Having read that inside the cabins there were but a few sockets to use and those were usually purposely sealed in order for the passengers to pay to use them, I made sure I packed three different power banks. You can imagine how proud I felt for myself the first time my phone was out of battery and I reached for one of them! How brilliant did I feel! Well, that was until my fellow traveller used his solar charger. Well, it seemed like I wasn’t the most clever person on this train anymore. I wrote it down for future reference and here I am, sharing my knowledge. (And as it turned out, you don’t have to pay to charge your electronic devices!)
6.Offline translation app
Originally built to solve the region’s transport problems, the Trans-Siberian is a vital means of transport to the people living along it. The majority of the passengers aboard the train are locals who usually don’t speak English and believe me, a few gestures or body language won’t help at all! Assumming that you own a smartphone, you should download Google’s translation app which has a great offline version which helped me a lot while on the train while being with Russians who speak nothing but Russian – it is certainly a go-to application while travelling.
7.Get to know your co-passengers
If it wasn’t for the cleansing wipes, this would be my number one tip for this trip: get to know as many of your co-passengers as possible. Whether if you are travelling solo or not, meeting new people is the essence of your trips. Besides being social and open to new cultures and ideas, you will take a peek into the lives of different people, having the chance to see the world through their eyes and their unique point of view. You’ll gain inspiration for your upcoming trips or life-long targets. Plus, being friendly and open means you’ll easily make some friends eager to share their snacks or meal with you if you’ve run out of.
8. Keep a log of your journey
Such a unique, distant and out-of-the-ordinary trip, is the epitomy of an adventure and without a doubt, it deserves to be remembered. Use a notebook to write down your thoughts, experiences, places, names and everything worth to be mentioned while aboard the train or when wandering around town. You don’t have to be a writer or a travel blogger to take notes – just use a notepad or your smartphone to keep a log of your journey using a few words and dates. And who knows? Maybe your little diary will end up being featured in a travel website or used as piece of evidence one day to convince your grandchildren that you did really take that trip!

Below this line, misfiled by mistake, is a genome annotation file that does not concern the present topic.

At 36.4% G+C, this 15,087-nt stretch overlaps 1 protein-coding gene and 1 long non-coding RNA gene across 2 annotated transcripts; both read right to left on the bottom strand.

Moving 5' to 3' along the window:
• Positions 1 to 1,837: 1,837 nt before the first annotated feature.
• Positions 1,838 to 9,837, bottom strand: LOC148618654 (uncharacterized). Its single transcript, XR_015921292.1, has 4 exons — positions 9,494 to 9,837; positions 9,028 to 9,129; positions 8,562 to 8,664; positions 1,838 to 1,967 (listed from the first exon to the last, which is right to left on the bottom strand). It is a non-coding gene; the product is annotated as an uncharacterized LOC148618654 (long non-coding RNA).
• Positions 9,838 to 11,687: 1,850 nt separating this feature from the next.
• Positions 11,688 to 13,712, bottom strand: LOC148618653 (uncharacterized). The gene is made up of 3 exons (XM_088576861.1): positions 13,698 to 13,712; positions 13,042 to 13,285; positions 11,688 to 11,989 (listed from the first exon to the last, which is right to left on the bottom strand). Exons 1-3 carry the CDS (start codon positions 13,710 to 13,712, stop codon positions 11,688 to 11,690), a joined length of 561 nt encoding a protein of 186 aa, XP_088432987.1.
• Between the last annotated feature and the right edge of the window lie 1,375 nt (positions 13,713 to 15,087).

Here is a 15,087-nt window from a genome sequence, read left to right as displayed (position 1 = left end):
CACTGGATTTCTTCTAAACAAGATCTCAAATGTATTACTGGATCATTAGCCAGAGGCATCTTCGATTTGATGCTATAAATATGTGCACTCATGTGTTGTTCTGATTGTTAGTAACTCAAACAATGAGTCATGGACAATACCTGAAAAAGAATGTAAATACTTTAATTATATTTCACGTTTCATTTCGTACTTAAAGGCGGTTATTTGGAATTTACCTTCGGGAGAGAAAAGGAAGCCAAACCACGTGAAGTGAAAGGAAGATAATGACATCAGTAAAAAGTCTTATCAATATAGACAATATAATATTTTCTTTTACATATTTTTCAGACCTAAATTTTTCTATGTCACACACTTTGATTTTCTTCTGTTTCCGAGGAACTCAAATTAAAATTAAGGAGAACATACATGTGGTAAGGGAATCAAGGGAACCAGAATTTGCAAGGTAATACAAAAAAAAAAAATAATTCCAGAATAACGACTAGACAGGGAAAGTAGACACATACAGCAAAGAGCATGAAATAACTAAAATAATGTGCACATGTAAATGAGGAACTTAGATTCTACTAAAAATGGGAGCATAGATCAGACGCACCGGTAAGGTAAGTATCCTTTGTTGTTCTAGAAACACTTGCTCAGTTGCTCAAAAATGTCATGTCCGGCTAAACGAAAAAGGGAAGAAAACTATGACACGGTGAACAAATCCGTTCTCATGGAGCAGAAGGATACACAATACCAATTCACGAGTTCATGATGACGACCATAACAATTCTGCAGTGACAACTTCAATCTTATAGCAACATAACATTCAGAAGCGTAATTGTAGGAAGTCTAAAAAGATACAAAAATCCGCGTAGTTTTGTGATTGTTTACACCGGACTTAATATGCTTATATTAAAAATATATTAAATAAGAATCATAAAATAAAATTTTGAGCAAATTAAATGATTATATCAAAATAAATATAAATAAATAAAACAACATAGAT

9. Do not stray far from the train stations
The Trans-Siberian is a massive railway network connecting Moscow to Vladivostok or China. That can’t happen without stops. There are several stops along the way, lasting from 5 to 20 minutes or even 4-hours long. The safest thing to do when getting off the train at a station is to not stray far from it. There will be no annnouncement that the train is ready to depart or if there is, it will be in Russian and you won’t be able to tell. In that case, prepare to wave your luggage goodbye as the train will be leaving. To prevent such a misfortune, print a map with each stop along the way and double-check the timetable with the station master. And I shall repeat it one more time: Do not stray far from the stations!
10. Do not sleep the trip away
My last and most important tip is about sleeping. On your first day on the train, you’ll either feel sleepy or bored and you will find yourself falling in and out of sleep almost every hour! The fact that you will be chaning 8 consecutive time zones will make you feel constantly exhausted. Resist the urge to fall asleep or else you’ll be losing a great part of the magical landscapes of Siberia just outside your window. Try getting 8-9 hours of sleep per day and when up and awake, dress up like you’re about to head out – you’ll instantly feel fresh and ready to go!